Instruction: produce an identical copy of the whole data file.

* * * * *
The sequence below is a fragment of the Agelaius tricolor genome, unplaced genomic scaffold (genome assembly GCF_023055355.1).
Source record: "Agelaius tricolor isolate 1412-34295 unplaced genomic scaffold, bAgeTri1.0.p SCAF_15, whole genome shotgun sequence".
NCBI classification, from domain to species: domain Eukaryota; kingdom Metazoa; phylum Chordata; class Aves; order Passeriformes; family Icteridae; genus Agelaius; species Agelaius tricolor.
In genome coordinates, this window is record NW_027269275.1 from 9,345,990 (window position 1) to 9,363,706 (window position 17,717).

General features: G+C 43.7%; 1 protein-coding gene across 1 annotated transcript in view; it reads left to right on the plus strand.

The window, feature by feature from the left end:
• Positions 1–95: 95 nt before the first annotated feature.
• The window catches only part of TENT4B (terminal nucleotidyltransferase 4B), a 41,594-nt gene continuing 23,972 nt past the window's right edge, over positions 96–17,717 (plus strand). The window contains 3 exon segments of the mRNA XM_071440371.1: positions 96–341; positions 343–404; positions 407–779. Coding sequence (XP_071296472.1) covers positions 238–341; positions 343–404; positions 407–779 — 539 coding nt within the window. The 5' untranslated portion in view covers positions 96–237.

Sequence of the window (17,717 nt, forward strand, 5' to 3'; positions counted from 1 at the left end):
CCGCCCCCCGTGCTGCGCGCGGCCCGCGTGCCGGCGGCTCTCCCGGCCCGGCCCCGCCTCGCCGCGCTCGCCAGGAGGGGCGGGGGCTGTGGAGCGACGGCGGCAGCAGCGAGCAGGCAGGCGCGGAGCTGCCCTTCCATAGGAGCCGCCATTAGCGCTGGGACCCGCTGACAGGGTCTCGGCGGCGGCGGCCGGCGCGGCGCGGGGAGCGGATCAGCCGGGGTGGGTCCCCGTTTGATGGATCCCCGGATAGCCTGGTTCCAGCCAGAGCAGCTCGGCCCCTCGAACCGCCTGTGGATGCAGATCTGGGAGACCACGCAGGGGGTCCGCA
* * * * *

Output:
The sequence below is a fragment of the Agelaius tricolor genome, unplaced genomic scaffold (genome assembly GCF_023055355.1).
Source record: "Agelaius tricolor isolate 1412-34295 unplaced genomic scaffold, bAgeTri1.0.p SCAF_15, whole genome shotgun sequence".
NCBI classification, from domain to species: domain Eukaryota; kingdom Metazoa; phylum Chordata; class Aves; order Passeriformes; family Icteridae; genus Agelaius; species Agelaius tricolor.
In genome coordinates, this window is record NW_027269275.1 from 9,345,990 (window position 1) to 9,363,706 (window position 17,717).

General features: G+C 43.7%; 1 protein-coding gene across 1 annotated transcript in view; it reads left to right on the plus strand.

The window, feature by feature from the left end:
• Positions 1–95: 95 nt before the first annotated feature.
• The window catches only part of TENT4B (terminal nucleotidyltransferase 4B), a 41,594-nt gene continuing 23,972 nt past the window's right edge, over positions 96–17,717 (plus strand). The window contains 3 exon segments of the mRNA XM_071440371.1: positions 96–341; positions 343–404; positions 407–779. Coding sequence (XP_071296472.1) covers positions 238–341; positions 343–404; positions 407–779 — 539 coding nt within the window. The 5' untranslated portion in view covers positions 96–237.

Sequence of the window (17,717 nt, forward strand, 5' to 3'; positions counted from 1 at the left end):
CCGCCCCCCGTGCTGCGCGCGGCCCGCGTGCCGGCGGCTCTCCCGGCCCGGCCCCGCCTCGCCGCGCTCGCCAGGAGGGGCGGGGGCTGTGGAGCGACGGCGGCAGCAGCGAGCAGGCAGGCGCGGAGCTGCCCTTCCATAGGAGCCGCCATTAGCGCTGGGACCCGCTGACAGGGTCTCGGCGGCGGCGGCCGGCGCGGCGCGGGGAGCGGATCAGCCGGGGTGGGTCCCCGTTTGATGGATCCCCGGATAGCCTGGTTCCAGCCAGAGCAGCTCGGCCCCTCGAACCGCCTGTGGATGCAGATCTGGGAGACCACGCAGGGGGTCCGCA